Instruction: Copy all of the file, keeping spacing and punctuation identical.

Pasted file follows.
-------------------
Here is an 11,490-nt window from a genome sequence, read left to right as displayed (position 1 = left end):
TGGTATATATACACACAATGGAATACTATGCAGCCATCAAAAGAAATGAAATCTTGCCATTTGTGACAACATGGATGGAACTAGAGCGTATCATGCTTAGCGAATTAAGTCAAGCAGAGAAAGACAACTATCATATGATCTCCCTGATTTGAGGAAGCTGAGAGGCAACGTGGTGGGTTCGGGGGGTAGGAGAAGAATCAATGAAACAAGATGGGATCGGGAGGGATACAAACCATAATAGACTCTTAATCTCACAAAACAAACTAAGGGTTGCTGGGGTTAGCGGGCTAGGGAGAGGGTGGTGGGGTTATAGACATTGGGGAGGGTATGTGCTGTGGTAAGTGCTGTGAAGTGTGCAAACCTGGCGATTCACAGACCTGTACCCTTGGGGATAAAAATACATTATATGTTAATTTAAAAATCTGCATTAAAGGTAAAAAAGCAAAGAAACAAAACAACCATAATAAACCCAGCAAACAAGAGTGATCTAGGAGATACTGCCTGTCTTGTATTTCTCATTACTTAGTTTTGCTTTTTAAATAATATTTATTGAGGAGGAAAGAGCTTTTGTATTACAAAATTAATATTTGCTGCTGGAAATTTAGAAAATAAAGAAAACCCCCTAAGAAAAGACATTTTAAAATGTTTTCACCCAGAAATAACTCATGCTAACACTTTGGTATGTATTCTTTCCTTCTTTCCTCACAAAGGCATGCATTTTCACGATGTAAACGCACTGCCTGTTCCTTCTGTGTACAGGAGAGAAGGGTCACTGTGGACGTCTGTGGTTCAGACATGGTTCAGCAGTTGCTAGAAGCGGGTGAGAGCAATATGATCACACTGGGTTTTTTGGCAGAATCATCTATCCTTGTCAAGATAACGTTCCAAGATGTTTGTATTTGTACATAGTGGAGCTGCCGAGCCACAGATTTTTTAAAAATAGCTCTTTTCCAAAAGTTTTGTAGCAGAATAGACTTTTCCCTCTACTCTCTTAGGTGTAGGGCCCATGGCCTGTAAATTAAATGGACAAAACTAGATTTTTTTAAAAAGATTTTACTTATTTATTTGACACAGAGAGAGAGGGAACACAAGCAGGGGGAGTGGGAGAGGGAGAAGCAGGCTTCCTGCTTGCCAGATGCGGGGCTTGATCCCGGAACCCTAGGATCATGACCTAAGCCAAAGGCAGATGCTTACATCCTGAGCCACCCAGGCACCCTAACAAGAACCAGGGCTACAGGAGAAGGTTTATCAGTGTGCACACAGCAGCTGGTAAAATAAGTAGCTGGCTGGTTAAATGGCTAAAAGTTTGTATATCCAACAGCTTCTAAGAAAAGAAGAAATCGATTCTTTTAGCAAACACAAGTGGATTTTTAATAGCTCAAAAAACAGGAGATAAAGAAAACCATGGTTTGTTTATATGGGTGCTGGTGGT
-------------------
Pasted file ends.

Here is an 11,490-nt window from a genome sequence, read left to right as displayed (position 1 = left end):
TGGTATATATACACACAATGGAATACTATGCAGCCATCAAAAGAAATGAAATCTTGCCATTTGTGACAACATGGATGGAACTAGAGCGTATCATGCTTAGCGAATTAAGTCAAGCAGAGAAAGACAACTATCATATGATCTCCCTGATTTGAGGAAGCTGAGAGGCAACGTGGTGGGTTCGGGGGGTAGGAGAAGAATCAATGAAACAAGATGGGATCGGGAGGGATACAAACCATAATAGACTCTTAATCTCACAAAACAAACTAAGGGTTGCTGGGGTTAGCGGGCTAGGGAGAGGGTGGTGGGGTTATAGACATTGGGGAGGGTATGTGCTGTGGTAAGTGCTGTGAAGTGTGCAAACCTGGCGATTCACAGACCTGTACCCTTGGGGATAAAAATACATTATATGTTAATTTAAAAATCTGCATTAAAGGTAAAAAAGCAAAGAAACAAAACAACCATAATAAACCCAGCAAACAAGAGTGATCTAGGAGATACTGCCTGTCTTGTATTTCTCATTACTTAGTTTTGCTTTTTAAATAATATTTATTGAGGAGGAAAGAGCTTTTGTATTACAAAATTAATATTTGCTGCTGGAAATTTAGAAAATAAAGAAAACCCCCTAAGAAAAGACATTTTAAAATGTTTTCACCCAGAAATAACTCATGCTAACACTTTGGTATGTATTCTTTCCTTCTTTCCTCACAAAGGCATGCATTTTCACGATGTAAACGCACTGCCTGTTCCTTCTGTGTACAGGAGAGAAGGGTCACTGTGGACGTCTGTGGTTCAGACATGGTTCAGCAGTTGCTAGAAGCGGGTGAGAGCAATATGATCACACTGGGTTTTTTGGCAGAATCATCTATCCTTGTCAAGATAACGTTCCAAGATGTTTGTATTTGTACATAGTGGAGCTGCCGAGCCACAGATTTTTTAAAAATAGCTCTTTTCCAAAAGTTTTGTAGCAGAATAGACTTTTCCCTCTACTCTCTTAGGTGTAGGGCCCATGGCCTGTAAATTAAATGGACAAAACTAGATTTTTTTAAAAAGATTTTACTTATTTATTTGACACAGAGAGAGAGGGAACACAAGCAGGGGGAGTGGGAGAGGGAGAAGCAGGCTTCCTGCTTGCCAGATGCGGGGCTTGATCCCGGAACCCTAGGATCATGACCTAAGCCAAAGGCAGATGCTTACATCCTGAGCCACCCAGGCACCCTAACAAGAACCAGGGCTACAGGAGAAGGTTTATCAGTGTGCACACAGCAGCTGGTAAAATAAGTAGCTGGCTGGTTAAATGGCTAAAAGTTTGTATATCCAACAGCTTCTAAGAAAAGAAGAAATCGATTCTTTTAGCAAACACAAGTGGATTTTTAATAGCTCAAAAAACAGGAGATAAAGAAAACCATGGTTTGTTTATATGGGTGCTGGTGGT